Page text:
The Jackson Hole landslide has been slowing devouring a Wyoming town one business and home at a time.
In a related report by The Inquisitr, a landslide in Snohomish county ended with 108 missing people.
Reports says the Jackson Hole landslide is like watching a disaster movie in slow motion. So far the moving mass of ground only measures 100 feet, but it’s continued to move for almost two and just recently started to accelerate in its path of destruction. Photos show the concrete buckling underneath the pressure in a parking lot near a local Walgreens store. Although work crews have attempted to shore up the Jackson Hole landslide, the rocks and dirt keeping on tumbling down. The disaster has reached a status where town spokeswoman Charlotte Reynolds isn’t sure what they should even do about the problem:
“When is it going to go? How long is it going to last? These are the questions we just can’t answer and they’re what everyone wants to know.”
No one is certain what triggered the Jackson Hole landslide. Some claim the construction of the new Walgreens may have weakened the foundation of the hillside. Others point out that the wet weather during the winter dropped a lot of water into the soil, which may have lubricated the rocks underneath just enough to get motion started. But landslides also are not very uncommon. For example, if you count all 50 states, they kill an average of 25 to 50 people per year with a damages cost between $1 billion to $3 billion. David Montgomery, a geology professor at the University of Washington in Seattle, says the Jackson Hole landslide may serve as a warning for building in mountainous areas:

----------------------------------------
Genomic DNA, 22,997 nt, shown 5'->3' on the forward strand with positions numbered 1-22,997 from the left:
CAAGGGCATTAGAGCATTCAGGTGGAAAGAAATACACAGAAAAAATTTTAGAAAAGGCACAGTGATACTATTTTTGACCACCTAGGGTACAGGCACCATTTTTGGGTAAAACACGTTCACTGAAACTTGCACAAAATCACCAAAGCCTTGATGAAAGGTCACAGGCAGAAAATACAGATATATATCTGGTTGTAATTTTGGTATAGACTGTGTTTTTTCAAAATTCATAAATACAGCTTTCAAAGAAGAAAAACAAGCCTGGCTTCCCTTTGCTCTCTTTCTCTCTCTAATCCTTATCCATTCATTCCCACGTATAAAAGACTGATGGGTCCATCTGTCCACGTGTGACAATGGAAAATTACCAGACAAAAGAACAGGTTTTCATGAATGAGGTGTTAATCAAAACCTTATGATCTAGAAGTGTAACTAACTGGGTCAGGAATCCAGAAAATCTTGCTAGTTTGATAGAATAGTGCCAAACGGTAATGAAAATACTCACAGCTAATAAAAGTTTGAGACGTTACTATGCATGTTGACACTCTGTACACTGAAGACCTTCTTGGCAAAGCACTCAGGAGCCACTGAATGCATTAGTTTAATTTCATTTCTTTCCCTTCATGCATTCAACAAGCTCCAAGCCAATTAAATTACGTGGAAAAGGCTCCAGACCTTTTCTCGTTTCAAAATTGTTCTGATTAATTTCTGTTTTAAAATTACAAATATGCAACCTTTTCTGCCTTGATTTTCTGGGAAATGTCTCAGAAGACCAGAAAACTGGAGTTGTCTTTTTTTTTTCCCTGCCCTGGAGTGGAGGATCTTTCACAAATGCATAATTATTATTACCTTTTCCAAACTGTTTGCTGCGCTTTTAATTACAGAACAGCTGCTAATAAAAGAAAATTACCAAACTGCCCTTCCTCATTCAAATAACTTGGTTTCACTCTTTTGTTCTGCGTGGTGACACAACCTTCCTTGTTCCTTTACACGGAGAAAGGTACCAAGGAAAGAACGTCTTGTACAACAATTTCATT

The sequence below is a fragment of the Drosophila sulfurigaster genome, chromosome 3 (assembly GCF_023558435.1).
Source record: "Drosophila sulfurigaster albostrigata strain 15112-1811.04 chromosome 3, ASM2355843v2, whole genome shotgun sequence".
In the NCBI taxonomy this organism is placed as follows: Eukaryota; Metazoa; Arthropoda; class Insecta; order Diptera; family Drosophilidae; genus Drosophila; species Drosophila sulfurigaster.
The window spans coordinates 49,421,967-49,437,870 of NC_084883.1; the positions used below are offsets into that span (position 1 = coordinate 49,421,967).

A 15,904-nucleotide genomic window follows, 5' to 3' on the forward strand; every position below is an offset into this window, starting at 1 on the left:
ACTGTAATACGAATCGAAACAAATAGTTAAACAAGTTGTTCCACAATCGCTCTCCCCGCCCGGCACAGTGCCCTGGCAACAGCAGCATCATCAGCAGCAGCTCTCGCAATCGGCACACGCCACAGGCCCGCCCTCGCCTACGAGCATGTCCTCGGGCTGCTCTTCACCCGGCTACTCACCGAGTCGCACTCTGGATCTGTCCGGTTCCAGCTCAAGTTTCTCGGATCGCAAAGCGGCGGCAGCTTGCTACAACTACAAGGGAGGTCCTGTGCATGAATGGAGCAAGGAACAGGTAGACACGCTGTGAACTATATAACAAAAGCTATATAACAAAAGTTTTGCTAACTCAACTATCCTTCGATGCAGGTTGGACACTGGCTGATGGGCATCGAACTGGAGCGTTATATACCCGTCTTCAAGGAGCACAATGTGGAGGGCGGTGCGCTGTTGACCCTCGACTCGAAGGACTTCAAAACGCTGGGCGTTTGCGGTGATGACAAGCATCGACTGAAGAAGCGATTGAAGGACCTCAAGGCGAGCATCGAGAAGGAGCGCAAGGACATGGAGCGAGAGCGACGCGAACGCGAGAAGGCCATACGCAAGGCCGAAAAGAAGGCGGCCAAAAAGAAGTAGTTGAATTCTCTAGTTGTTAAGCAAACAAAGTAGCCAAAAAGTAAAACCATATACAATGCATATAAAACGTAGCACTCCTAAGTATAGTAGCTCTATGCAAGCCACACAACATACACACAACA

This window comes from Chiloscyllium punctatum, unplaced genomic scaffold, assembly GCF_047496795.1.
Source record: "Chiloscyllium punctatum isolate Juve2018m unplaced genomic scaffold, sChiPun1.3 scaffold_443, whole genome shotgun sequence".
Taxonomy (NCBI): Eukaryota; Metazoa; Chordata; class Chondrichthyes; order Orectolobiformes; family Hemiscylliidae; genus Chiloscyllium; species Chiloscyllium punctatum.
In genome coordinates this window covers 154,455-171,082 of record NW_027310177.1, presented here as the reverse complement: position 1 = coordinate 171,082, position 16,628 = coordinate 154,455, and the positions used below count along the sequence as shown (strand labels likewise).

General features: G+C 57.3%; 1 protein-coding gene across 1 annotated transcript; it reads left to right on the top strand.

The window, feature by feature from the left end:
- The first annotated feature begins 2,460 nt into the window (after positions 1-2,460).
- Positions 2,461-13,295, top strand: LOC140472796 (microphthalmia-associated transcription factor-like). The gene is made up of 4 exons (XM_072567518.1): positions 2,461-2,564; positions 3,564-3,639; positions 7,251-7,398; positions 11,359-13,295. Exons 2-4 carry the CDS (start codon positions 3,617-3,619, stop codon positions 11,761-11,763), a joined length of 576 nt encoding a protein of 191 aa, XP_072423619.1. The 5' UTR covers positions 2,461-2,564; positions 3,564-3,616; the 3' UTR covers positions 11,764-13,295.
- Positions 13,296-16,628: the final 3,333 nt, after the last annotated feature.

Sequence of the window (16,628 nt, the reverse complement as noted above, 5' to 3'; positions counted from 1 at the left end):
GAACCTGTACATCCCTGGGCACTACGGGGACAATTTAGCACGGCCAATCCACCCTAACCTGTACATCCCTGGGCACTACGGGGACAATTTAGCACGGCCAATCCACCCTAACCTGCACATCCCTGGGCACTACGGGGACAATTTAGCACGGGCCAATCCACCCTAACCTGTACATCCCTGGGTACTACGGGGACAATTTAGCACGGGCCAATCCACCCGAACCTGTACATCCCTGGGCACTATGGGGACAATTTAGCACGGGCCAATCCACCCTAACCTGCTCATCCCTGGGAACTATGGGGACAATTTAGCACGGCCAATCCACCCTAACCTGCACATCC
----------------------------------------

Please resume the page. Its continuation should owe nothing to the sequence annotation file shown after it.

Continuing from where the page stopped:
“When you add it up, it’s actually a major geological hazard. As more people move into more mountainous environments, the opportunities for interactions between human infrastructure and people, and landslides, increase.”